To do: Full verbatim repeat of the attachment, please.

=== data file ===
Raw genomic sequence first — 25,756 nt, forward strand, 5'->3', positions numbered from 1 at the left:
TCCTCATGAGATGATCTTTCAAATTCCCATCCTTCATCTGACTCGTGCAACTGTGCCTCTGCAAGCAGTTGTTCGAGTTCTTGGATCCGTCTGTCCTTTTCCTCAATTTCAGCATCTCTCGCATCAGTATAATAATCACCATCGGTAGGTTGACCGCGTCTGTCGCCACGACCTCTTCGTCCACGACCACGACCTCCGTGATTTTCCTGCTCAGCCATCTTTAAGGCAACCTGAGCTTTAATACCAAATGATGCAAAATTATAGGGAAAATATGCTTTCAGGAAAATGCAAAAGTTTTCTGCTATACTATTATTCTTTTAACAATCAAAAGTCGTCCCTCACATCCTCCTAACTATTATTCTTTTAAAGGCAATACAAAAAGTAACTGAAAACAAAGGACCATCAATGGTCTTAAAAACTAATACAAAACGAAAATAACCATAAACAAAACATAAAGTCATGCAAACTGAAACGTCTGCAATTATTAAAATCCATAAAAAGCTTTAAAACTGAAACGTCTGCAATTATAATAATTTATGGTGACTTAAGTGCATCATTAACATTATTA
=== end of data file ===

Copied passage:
Raw genomic sequence first — 25,756 nt, forward strand, 5'->3', positions numbered from 1 at the left:
TCCTCATGAGATGATCTTTCAAATTCCCATCCTTCATCTGACTCGTGCAACTGTGCCTCTGCAAGCAGTTGTTCGAGTTCTTGGATCCGTCTGTCCTTTTCCTCAATTTCAGCATCTCTCGCATCAGTATAATAATCACCATCGGTAGGTTGACCGCGTCTGTCGCCACGACCTCTTCGTCCACGACCACGACCTCCGTGATTTTCCTGCTCAGCCATCTTTAAGGCAACCTGAGCTTTAATACCAAATGATGCAAAATTATAGGGAAAATATGCTTTCAGGAAAATGCAAAAGTTTTCTGCTATACTATTATTCTTTTAACAATCAAAAGTCGTCCCTCACATCCTCCTAACTATTATTCTTTTAAAGGCAATACAAAAAGTAACTGAAAACAAAGGACCATCAATGGTCTTAAAAACTAATACAAAACGAAAATAACCATAAACAAAACATAAAGTCATGCAAACTGAAACGTCTGCAATTATTAAAATCCATAAAAAGCTTTAAAACTGAAACGTCTGCAATTATAATAATTTATGGTGACTTAAGTGCATCATTAACATTATTA